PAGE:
Under this same category as to who may be a beneficiary under your will are several points related to marriage, divorce, and children.  First and foremost, you are advised to review your will periodically and make any necessary changes as your marital or family situation may dictate.  If you are divorced, married, remarried, or widowed, or adopt or have a child, there may be unforeseen consequences based on the way you have written your will.  Each state has differing laws on the effect of marriage and divorce on a persons will.  In some states, divorce entirely revokes a will as pertaining to the divorced spouse.  In other states, divorce has no effect and your divorced spouse may inherit your estate if you do not change your will.  Marriage and the birth of children are also treated somewhat differently by each state.  You are advised to review the State Law Digest as it relates to these aspects of your life and prepare your will accordingly.

Your will should be prepared with regard to how your life is presently arranged.  It should, however, always be reviewed and updated each time there is a substantial change in your life.

What Types of Gifts May You Make?

There are various standard terms and phrases that may be employed when making gifts under your will.  Using these standard phrases, you may make a gift of any property that you will own at your death to any beneficiary whom you choose (remembering the few disqualified types of beneficiaries).

The terms that you use to make any gifts can be any that you desire, as long as the gift is made in a clear and understandable manner.  Someone reading the will at a later date, perhaps even a stranger appointed by a court, must be able to determine exactly what property you intended to be a gift and exactly who it is you intended to receive it.  If you follow the few rules that follow regarding how to identify your gifts and beneficiaries, your intentions will be clear to whoever may need to interpret your will in the future:

1.    

Always describe the property in as detailed and clear a manner as possible.  For example: do not simply state “my car;” instead state “my 2002 Buick Skylark, Serial #123456789.” Describe exactly what it is you wish for each beneficiary to receive.  You may make any type of gift that you wish, either a cash gift, a gift of a specific piece of personal property or real estate, or a specific share of your total estate.  If you wish to give some of your estate in the form of portions of the total, it is recommended to use fractional portions.  For example, if you wish to leave your estate in equal shares to two persons, use “I give one-half of my total estate to ” for each party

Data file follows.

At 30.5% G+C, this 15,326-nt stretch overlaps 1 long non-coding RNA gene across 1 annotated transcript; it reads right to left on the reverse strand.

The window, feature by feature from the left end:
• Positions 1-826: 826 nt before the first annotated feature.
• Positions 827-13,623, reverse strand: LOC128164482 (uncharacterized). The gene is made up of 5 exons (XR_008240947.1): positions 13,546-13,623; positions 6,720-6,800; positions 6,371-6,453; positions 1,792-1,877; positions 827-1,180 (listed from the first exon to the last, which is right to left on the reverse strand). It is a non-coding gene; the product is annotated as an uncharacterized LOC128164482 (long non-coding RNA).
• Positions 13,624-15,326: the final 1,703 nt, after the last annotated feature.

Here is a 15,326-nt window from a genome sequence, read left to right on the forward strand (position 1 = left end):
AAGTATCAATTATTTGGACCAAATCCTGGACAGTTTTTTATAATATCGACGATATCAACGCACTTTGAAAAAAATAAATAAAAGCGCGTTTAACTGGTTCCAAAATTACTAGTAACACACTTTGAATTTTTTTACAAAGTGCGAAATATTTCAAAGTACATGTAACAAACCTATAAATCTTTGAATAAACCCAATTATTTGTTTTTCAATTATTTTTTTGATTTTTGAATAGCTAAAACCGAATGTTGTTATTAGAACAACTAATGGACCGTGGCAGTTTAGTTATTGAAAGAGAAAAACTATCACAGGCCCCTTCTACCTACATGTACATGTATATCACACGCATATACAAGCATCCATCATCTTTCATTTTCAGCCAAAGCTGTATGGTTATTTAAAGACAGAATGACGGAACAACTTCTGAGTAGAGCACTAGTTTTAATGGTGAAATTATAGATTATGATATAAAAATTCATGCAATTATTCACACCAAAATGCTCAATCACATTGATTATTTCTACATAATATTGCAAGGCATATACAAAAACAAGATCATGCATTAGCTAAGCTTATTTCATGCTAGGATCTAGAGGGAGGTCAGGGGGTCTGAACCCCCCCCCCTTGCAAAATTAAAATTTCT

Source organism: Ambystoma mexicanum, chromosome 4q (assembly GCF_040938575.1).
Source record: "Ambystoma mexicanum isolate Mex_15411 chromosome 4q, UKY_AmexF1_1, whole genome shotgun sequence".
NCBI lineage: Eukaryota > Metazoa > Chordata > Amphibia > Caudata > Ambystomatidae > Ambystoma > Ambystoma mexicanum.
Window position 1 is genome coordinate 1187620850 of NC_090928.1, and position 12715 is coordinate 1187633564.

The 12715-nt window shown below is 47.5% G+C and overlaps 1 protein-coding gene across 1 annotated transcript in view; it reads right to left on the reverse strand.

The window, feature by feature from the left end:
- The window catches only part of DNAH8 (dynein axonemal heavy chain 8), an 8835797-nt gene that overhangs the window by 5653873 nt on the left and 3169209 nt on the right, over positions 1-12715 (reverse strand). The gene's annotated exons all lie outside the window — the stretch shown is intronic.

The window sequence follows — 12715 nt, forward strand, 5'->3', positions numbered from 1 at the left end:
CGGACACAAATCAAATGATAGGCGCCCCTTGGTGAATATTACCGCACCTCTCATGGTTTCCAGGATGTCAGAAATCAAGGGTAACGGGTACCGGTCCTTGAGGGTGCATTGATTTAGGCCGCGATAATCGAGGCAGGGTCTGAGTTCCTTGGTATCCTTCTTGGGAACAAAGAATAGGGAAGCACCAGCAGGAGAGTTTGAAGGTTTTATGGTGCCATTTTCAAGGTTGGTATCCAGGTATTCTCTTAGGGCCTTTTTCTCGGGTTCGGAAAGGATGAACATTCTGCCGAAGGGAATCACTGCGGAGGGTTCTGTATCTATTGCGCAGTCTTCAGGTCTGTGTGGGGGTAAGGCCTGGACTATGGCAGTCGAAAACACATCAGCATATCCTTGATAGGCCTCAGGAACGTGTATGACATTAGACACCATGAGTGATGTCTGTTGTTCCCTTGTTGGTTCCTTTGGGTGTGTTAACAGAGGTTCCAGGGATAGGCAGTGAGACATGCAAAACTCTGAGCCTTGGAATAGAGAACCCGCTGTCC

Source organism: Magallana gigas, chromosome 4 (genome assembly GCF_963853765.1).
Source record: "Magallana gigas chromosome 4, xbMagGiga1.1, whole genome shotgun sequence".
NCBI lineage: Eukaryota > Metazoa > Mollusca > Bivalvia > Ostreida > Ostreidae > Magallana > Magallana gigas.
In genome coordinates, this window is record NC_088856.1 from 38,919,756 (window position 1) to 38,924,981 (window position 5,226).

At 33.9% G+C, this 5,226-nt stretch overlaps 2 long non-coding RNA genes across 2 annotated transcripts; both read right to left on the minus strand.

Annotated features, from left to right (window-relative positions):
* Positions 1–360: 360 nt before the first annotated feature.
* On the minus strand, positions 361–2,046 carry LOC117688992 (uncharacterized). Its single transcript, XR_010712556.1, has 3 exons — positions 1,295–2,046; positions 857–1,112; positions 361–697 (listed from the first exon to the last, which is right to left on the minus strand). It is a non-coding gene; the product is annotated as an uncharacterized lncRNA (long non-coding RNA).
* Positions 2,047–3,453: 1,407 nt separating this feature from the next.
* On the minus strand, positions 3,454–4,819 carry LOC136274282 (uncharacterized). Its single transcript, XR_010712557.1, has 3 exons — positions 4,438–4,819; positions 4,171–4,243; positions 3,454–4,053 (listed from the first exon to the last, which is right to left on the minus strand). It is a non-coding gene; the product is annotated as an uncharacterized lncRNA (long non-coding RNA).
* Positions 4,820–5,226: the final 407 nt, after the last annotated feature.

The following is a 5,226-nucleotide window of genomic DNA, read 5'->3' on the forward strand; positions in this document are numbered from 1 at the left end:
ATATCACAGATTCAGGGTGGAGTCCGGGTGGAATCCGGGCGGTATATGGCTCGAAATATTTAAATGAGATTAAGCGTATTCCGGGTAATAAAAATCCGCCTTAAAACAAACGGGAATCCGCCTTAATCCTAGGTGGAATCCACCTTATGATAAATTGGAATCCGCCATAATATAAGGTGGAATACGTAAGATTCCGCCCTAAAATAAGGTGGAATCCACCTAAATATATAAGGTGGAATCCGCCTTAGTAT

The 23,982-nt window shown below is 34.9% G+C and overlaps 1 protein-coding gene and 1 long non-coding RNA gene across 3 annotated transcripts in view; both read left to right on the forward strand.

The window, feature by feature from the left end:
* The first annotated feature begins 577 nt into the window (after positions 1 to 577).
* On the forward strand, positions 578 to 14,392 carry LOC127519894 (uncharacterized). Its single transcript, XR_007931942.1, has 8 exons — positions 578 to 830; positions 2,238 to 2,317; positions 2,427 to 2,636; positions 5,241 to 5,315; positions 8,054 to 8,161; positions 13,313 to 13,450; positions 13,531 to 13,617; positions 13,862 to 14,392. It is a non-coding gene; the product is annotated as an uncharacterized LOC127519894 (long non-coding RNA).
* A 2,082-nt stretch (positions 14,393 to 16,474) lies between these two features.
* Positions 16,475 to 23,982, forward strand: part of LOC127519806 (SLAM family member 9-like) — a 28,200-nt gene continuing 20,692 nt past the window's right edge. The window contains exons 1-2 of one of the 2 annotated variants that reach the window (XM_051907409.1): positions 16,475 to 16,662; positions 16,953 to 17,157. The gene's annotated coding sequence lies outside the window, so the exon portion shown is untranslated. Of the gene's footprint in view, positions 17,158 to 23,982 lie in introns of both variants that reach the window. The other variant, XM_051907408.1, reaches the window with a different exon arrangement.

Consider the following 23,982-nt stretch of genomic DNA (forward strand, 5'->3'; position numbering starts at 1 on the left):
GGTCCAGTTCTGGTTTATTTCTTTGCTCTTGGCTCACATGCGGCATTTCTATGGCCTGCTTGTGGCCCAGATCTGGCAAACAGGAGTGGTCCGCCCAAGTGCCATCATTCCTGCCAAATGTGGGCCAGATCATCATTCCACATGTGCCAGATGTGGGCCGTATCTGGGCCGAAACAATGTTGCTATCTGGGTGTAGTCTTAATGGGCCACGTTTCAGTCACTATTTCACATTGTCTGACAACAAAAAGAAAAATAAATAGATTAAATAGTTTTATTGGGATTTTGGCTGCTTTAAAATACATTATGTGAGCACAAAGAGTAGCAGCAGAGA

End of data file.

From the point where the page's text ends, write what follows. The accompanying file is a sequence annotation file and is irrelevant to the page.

In your description of the property, you should be as specific and precise as possible.  For land, it is suggested that you use the description exactly as shown on the deed to the property.  For personal property, be certain that your description clearly differentiates your gift from any other property.

2.   Always describe the beneficiaries in as precise and clear a manner as is possible.  For example: do not simply state “my son;” instead state “my son, Robert Edward Smith, of Houston Texas.”  This is particularly important if the beneficiary is an adopted child.

3.   Never provide a gift to a group or class of people without specifically stating their individual names.  For example: do not simply state “my sisters;” instead state “my sister Katherine Mary Jones, and my sister Elizabeth Anne Jones, and my sister Annette Josephine Jones.

4.   You may put simple conditions on the gift if they are reasonable and not immoral or illegal.  For example: you may say “This gift is to be used to purchase daycare equipment for the church nursery;” but you may not say “I give this gift to my sister only if she divorces her deadbeat husband Ralph Edwards.

5.   You should always provide for an alternate beneficiary for the purpose of allowing you to designate someone to receive the gift if your first choice to receive the gift dies before you do (or, in the case of an organization chosen as primary beneficiary, is no longer in business).  Your choice for alternate beneficiary may be one or more persons or an organization.  In addition, you may delete the alternate beneficiary choice and substitute the words “the residue” instead.  The result of this change will be that if your primary beneficiary dies before you do, your gift will pass under your residuary clause, which is discussed next.

6.    

Although not a technical legal requirement, a residuary clause is a recommended addition to your will.  With this clause, you will choose the person, persons, or organization to receive anything not covered by other clauses of your will.  Even if you feel that you have given away everything that you own under other clauses of your will, this can be a very important clause.